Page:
Textile Society of America


Date of this Version



From Creating Textiles: Makers, Methods, Markets. Proceedings of the Sixth Biennial Symposium of the Textile Society of America, Inc. New York, NY, September 23–26, 1998 (Earleville, MD: Textile Society of America, Inc., 1999).


Copyright © 1998 by the author(s)


Tibeb in this presentation refers to the decoration or pattern which is handwoven with supplementary weft into the border of the shamma (or shemma) worn by women and men in Ethiopia and Eritrea. The shamma traditionally was worn by the Christian populations of the northern and central highlands. Today one can find cloth with the woven tibeb in most markets. There is no imported textile sold in Ethiopia today that takes the place of these valued textiles. Ethiopian artist Maitre Afewerk Tekle has captured the special feeling among Ethiopians for the fine cotton shamma in his painting "Mother Ethiopia" painted in 1963. The woven multicolored tibeb is a recent addition to an ancient way of dressing. It appeared at the time of Emperor Menilek II who took power in 1898 establishing his capital in Addis Ababa. Members of the aristocracy wore shamma with a single color red tilet border that may be the precursor to the tibeb.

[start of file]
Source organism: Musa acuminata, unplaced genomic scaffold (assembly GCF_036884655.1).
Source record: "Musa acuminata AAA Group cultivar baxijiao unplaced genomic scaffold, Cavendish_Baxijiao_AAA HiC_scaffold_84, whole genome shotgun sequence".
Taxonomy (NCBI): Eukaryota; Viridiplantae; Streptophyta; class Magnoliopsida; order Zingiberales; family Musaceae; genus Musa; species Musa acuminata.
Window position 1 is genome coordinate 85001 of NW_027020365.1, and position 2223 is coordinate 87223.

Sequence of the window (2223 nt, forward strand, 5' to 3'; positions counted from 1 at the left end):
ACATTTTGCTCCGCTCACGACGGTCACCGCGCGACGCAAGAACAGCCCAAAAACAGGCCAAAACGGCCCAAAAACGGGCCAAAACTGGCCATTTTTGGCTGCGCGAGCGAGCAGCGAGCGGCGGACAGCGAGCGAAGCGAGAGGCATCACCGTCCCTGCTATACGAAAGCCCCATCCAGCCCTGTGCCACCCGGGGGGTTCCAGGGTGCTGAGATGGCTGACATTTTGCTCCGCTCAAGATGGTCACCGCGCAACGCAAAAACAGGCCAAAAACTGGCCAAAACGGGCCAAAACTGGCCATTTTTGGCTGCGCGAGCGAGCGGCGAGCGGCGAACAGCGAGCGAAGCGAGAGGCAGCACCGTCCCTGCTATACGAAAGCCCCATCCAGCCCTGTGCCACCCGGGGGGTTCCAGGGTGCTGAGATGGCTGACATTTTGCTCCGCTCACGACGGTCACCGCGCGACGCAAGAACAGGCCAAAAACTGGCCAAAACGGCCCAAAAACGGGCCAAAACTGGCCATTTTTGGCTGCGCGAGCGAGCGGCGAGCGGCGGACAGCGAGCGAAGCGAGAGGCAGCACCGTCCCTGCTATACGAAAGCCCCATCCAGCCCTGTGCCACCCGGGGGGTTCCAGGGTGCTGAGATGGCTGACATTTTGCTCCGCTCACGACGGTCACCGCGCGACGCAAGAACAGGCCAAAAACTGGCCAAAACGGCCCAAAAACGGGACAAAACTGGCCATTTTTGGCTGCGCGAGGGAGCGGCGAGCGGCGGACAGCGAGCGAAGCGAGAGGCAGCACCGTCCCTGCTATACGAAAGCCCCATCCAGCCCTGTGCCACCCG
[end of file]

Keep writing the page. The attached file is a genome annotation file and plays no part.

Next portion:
Weavers from the Dorze ethnic group in the highlands of southwestern Ethiopia settled in the Shiro Meda area of Addis Ababa where they gained their reputation as the most skilled weavers of the tibeb by the early 1900s. They were and are not the only weavers of the tibeb. Dorze people were traditional weavers of the bulluko or dunguze, heavier textiles requiring strength and stamina to weave. s Other textiles featuring the woven tibeb are the nettela, kutta, gabi, anguet lib's and the ecclesiastical dress with dirib tibeb worn by priests of the Ethiopian Orthodox Christian church. Matching embroidery at the neck or on the edge of the sleeves often complements the woven tibeb. However, if the border itself is embroidered it is called tilf tibeb. The bulluko usually features a red tilet border called jano. Shamma Komblete is the name ofthe dress for women including a nettela and kamis with matching tibeb.